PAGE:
New autobox makes Citroen hatch smoother, more nippy and more fun
DS4 gets nearer to perfection Good styling and a wide array of premium features are among the pleasing aspects of the new Citroen DS4 -- PHOTO: CITROEN

The latest variant of Citroen's DS4 hatch is proof that good things do come to those who wait.

When the DS4 - a well-built, tall, sexy hatch - was introduced here in February, it had two choices of transmission.

There was a six-speed manual and a six-speed robotised manual, neither of which was particularly popular. The robotised manual was a tad jerky, a perculiarity of such gearboxes. And the manual, well, who drives manuals these days?

Now, Citroen has replaced the robotised manual with a traditional six-speed autobox. And what an improvement it has made to the car.

First, gear changes are smoother, although not as smooth as some of the twin-clutch transmissions made popular by Volkswagen.

Second, the car has become more efficient - with no energy and power lost to the lurching movement of its predecessor. As a result, it is decidedly quicker, clocking an 8.8-second century sprint that shaves one whole second off the previous mark.

Power to the wheels has also gone up from 155bhp to 161bhp, while peak torque availability is from 1,400rpm, compared to 1,600rpm before.

All these make for a car that is really quite a joy at the wheel. It is very nippy and does not have much trouble keeping up with the faster cars on the road.

And it gets the job done with little fanfare - no screaming engine or bassy exhaust note. It cruises along quietly and gathers speed unobtrusively.

The DS4 seems to respond best if you are gentle on the throttle at first, increasing pedal pressure only when the car is well on its way.

If you kick down the pedal hard at the lights, it often hesitates for a split second before powering away.

As much of an improvement as it is over the previous car, it can do with a slightly more responsive throttle, more seamless gear changes and perhaps an engine tuned up to produce even more horses.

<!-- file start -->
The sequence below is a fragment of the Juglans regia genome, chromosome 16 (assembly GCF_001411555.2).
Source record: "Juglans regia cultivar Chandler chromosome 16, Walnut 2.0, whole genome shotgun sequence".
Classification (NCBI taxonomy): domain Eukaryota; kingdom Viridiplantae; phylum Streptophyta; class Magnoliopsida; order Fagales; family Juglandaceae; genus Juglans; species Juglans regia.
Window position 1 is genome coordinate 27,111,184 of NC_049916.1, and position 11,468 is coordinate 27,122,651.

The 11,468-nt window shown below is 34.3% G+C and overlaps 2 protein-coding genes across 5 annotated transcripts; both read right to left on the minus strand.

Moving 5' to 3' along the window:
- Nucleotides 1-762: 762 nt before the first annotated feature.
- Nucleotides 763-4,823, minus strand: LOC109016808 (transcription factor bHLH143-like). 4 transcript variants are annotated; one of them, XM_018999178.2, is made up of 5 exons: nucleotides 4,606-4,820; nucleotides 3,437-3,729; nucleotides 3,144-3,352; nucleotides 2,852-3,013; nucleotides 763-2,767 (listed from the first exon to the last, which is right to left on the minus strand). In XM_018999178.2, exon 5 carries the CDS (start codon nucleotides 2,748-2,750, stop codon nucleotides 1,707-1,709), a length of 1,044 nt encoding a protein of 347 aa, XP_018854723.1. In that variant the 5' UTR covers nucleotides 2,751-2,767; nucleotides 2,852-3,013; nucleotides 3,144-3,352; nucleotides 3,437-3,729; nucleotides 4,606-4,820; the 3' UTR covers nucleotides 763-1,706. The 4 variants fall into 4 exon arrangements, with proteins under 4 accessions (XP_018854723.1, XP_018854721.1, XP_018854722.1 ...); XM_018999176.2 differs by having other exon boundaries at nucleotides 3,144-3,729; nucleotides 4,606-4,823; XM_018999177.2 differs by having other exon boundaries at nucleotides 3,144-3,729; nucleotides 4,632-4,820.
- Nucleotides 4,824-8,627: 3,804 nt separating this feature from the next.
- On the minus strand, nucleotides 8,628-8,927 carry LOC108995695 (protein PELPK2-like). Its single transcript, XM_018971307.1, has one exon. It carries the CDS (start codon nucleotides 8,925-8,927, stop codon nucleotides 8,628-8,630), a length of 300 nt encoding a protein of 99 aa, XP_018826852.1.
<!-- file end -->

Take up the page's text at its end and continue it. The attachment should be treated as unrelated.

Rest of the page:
There is no reason why the car cannot do 0-100kmh in eight seconds flat. Some models from Mini, equipped with the same power plant and weighing not much lighter, clock the sprint in under eight.

Of course this is just greed talking. The DS4 is already pretty accomplished with the new gearbox. Under all but the most dire circumstances, you will find the car quite adequate.

On top of its newfound verve, the DS4 continues to please with its top-notch build quality, high equipment level, premium materials and leading edge styling.

The car is a biggish hatch, with a silhouette that is slightly larger than a Volkswagen Golf's. But inside, it appears far larger, with more head, elbow and legroom than what you would expect of a compact.

Its boot is decently sized as well, but its sunken floor makes retrieving heavy objects a bit dicey for older folks.

Then again, perhaps the car is targeted at the younger set. It strikes a somewhat bold profile, with its prominent grille and chrome tailpipes incorporated into the rear bumper assembly.

It has door-mounted wing mirrors and rear door handles that are optically fused with the C-pillar - nice touches.

Its interior is just as impressive. The cabin is aesthetically and ergonomically laid out, with a cockpit that is modern and sporty. You see an array of digital dials, and more bells and whistles than what you would expect of a car in its price segment.

The DS4 pleases with its wide array of premium features too. The hill-hold function, which allows the car to stay on a gradient without you activating the brakes, is great.

More mature drivers will, however, miss Citroen's hallmark hydropneumatic suspension, which gave the cars of old superior ride and handling. But like I said, the DS4 is targeted at younger buyers.

For those who want a manual, it is still offered. And with a carbon emission of 149g/km, it qualifies for a tax rebate of $5,000 under the new scheme that kicks in next month.

Meanwhile, the manufacturer might want to address a teeny-weeny thing that can be a big irritant on rainy days - sticky wipers. The test-car's wipers squeak like a tortured rat. Not a fundamental flaw, but one that gets on your nerves nonetheless.

Hopefully, we do not have to wait too long for that to be fixed.



Price: $166,988 with COE

Engine: 1,598cc 16-valve inline-4 turbocharged
Transmission: Six-speed automatic with manual override
Power: 161bhp at 6,000rpm
Torque: 240Nm at 1,400rpm
0-100kmh: 8.8 seconds
Top speed: 212kmh
Fuel consumption: 7.7 litres/100km
Agent: Cycle & Carriage France